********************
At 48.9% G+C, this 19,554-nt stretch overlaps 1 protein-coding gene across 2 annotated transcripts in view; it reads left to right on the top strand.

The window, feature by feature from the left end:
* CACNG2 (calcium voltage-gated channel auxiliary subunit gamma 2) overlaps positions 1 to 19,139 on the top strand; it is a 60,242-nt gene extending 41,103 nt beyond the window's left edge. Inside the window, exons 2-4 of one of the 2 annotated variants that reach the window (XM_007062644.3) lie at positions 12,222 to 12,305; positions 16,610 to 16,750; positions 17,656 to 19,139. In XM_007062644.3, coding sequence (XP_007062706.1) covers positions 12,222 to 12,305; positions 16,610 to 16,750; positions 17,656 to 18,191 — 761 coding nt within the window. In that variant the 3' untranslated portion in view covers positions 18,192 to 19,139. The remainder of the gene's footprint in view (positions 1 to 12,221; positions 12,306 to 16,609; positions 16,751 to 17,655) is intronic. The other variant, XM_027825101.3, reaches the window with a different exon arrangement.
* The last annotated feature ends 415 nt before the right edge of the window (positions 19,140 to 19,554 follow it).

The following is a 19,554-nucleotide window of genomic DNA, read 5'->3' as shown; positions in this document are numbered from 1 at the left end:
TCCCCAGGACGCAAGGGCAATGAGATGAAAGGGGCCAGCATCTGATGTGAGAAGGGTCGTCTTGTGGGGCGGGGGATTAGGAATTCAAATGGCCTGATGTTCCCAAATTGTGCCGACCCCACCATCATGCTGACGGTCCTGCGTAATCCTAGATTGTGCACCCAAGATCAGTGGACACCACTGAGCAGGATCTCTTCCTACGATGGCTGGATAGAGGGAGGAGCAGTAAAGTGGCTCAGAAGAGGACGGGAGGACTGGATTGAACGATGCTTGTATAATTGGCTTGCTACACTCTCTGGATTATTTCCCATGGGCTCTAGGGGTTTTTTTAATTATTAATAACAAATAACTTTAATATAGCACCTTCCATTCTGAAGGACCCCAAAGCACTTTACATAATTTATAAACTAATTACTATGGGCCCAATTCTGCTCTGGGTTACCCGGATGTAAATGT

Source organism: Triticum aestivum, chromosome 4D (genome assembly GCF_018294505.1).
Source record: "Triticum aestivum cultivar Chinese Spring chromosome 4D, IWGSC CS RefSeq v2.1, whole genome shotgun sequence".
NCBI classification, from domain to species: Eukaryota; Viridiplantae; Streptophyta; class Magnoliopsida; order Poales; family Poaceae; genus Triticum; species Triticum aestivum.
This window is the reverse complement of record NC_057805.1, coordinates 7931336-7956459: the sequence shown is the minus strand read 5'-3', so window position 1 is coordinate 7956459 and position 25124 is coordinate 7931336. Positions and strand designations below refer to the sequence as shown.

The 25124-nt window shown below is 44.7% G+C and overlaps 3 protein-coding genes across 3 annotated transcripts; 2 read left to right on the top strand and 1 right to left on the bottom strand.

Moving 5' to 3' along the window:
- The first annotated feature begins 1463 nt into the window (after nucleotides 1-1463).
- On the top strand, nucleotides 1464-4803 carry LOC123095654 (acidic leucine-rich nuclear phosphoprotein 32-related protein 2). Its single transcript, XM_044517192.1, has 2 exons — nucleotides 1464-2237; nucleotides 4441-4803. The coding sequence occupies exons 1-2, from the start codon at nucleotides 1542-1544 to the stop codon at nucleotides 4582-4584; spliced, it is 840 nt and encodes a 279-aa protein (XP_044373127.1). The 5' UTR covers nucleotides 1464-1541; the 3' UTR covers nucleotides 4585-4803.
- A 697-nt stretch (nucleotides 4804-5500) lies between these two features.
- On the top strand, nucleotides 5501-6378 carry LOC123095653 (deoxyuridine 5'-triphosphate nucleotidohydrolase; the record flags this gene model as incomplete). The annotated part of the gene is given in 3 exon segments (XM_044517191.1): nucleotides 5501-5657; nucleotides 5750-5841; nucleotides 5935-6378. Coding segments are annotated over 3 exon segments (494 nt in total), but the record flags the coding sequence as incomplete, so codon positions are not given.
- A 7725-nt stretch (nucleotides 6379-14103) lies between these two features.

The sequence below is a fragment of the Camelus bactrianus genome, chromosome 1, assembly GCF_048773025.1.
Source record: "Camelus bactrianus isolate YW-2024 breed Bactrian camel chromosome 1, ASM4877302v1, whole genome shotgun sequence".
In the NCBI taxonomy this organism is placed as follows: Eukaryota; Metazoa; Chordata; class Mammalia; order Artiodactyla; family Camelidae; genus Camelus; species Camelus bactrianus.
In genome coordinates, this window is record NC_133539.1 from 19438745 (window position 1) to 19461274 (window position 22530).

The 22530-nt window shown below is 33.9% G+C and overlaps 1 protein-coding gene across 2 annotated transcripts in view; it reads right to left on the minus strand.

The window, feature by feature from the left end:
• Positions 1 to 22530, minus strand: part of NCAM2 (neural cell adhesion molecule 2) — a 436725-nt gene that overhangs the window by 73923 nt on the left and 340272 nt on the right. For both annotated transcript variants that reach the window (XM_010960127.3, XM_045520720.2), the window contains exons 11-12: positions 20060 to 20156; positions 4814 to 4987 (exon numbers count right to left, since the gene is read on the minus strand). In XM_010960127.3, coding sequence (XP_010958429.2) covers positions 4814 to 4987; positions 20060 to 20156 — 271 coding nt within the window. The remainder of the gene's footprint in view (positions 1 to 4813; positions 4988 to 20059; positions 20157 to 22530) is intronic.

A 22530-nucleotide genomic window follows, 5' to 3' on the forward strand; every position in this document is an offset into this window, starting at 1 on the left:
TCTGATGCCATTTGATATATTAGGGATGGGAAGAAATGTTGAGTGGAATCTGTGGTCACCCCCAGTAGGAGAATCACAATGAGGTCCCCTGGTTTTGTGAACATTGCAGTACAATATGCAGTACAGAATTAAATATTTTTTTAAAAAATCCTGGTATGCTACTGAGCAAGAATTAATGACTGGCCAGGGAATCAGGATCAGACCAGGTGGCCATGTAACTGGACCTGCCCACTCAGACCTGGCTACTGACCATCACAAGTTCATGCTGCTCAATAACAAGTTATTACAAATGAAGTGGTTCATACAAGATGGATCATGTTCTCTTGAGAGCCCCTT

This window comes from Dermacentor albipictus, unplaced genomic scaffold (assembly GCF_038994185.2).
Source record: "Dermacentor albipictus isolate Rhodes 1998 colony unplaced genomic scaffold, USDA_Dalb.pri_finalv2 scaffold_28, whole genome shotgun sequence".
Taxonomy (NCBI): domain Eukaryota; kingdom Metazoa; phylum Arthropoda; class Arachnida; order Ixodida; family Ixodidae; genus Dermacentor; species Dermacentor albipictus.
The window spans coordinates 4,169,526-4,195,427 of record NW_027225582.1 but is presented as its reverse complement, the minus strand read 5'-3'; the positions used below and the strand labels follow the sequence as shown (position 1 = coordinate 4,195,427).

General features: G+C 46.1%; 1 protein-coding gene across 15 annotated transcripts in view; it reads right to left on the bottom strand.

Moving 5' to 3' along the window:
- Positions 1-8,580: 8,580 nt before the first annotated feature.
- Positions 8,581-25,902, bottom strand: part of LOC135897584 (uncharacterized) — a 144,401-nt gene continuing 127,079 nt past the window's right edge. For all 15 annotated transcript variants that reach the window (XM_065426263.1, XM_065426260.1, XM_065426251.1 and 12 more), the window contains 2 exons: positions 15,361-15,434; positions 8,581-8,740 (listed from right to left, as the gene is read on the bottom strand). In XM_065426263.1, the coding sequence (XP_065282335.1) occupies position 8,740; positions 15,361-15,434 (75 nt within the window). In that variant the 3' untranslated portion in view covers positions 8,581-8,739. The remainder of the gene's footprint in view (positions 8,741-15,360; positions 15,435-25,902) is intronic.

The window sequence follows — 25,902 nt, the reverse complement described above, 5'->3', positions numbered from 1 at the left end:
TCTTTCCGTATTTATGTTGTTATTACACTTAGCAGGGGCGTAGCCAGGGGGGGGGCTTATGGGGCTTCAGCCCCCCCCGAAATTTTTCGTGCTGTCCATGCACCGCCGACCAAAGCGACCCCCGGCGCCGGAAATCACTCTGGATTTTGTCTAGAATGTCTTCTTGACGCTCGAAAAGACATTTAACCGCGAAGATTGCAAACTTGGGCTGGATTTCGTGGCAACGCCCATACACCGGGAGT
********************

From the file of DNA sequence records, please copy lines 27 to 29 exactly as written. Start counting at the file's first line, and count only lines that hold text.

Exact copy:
This window comes from Dermacentor albipictus, unplaced genomic scaffold (assembly GCF_038994185.2).
Source record: "Dermacentor albipictus isolate Rhodes 1998 colony unplaced genomic scaffold, USDA_Dalb.pri_finalv2 scaffold_28, whole genome shotgun sequence".
Taxonomy (NCBI): domain Eukaryota; kingdom Metazoa; phylum Arthropoda; class Arachnida; order Ixodida; family Ixodidae; genus Dermacentor; species Dermacentor albipictus.